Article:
Hanging overhead, "El Chandelier" is a wonder to behold. A six-foot tall chandelier crawling with thousands of tiny knickknacks, the work glitters against the ceiling and is breathtaking in its degree of detail. A source of light and humor, the bulbs of "El Chandelier"are surrounded by little plastic palm trees, tassels, kewpie dolls, and golden cups. Squirt guns, fake pearls, dominoes, toy cars, miniature bowling pins, and an assortment of plastic animals - swans, giraffes, monkeys, rhinos - drip from every available surface. Dangling from golden perches are plastic babies. Above them, small girl dolls mingle with plastic white doves.
El Chandelier (The Chandelier) by Pepon Osorio, 1988. Mixed media; 78 x 48 inches in diameter.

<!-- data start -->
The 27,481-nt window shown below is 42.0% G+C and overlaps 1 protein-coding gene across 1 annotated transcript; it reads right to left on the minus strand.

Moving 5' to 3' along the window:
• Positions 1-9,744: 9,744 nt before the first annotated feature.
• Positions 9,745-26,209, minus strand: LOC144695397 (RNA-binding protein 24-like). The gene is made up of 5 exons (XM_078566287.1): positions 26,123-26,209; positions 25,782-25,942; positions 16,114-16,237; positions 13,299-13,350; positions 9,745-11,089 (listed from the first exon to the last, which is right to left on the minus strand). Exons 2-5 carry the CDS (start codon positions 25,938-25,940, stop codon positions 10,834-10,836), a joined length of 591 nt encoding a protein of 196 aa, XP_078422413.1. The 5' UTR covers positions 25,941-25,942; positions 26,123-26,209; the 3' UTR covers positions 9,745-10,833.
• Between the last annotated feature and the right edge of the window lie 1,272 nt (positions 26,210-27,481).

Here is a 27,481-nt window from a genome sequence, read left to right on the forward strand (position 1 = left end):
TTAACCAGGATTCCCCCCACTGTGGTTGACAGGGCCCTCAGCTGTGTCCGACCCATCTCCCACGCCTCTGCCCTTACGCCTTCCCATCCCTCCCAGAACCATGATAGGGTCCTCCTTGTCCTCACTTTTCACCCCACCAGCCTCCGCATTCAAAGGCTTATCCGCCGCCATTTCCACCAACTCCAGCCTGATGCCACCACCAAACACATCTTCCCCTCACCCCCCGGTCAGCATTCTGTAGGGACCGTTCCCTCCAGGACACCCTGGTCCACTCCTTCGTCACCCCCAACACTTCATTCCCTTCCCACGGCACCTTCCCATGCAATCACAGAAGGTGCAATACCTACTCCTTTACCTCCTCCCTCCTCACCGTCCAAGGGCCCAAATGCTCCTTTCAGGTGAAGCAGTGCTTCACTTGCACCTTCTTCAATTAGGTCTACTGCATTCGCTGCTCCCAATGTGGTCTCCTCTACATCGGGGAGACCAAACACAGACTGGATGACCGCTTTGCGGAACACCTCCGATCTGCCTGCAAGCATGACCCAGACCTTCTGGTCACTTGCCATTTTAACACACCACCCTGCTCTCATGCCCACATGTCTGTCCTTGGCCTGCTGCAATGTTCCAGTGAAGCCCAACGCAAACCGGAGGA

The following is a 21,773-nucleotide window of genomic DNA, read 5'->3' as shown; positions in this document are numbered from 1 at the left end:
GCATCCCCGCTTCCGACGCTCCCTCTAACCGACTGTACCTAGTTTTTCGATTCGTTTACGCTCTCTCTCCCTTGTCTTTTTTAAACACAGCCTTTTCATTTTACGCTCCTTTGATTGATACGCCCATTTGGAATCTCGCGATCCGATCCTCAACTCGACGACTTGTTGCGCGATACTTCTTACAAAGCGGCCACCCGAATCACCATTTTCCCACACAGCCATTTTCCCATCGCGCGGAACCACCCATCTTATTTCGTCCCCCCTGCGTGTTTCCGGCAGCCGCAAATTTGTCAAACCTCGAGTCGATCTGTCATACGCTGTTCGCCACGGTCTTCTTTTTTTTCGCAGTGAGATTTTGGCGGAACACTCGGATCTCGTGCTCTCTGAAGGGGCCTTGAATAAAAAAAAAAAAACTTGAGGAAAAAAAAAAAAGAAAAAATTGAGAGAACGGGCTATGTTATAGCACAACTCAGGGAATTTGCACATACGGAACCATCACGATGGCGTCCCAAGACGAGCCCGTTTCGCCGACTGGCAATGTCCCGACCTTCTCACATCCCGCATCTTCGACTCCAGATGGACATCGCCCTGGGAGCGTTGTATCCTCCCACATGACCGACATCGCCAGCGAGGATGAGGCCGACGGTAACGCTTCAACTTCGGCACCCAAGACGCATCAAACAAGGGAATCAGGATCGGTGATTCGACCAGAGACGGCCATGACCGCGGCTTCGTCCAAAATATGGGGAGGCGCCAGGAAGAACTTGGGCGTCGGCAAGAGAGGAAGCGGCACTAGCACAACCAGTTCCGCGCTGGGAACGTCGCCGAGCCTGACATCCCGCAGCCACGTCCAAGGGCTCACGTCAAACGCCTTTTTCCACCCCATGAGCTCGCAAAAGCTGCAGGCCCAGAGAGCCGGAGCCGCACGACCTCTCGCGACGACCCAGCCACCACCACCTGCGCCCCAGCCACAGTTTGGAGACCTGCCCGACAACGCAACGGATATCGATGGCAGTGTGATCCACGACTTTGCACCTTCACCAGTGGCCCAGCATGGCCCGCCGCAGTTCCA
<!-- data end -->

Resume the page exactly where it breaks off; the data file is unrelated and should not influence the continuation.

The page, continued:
In Osorio's quirky hands, scarlet fingernail extensions become bright spots of color in a dazzling, suspended gem. While lush with items from popular culture, the work's exuberance veils a deeper seriousness. Dizzy in its abundance, the sadness of "El Chandelier" is the sadness of a people who often lack the most basic of modern necessities such as money, health care, and access to education. An assault of cuteness, the work celebrates the beauty of kitsch and carnival while underlining the way in which an overblown or "tacky" aesthetic can be a critique of the prevailing and often puritan tastes of a dominant culture. In sharp contrast to the crisp corners and stark white walls of the wealthy galleries in which it is often shown, the accumulation of hand-glued objects in "El Chandelier" seems purposefully out of place - Art 21
Pepón Osorio b.1955, La Cama (The Bed) 1987, Mixed Media Installation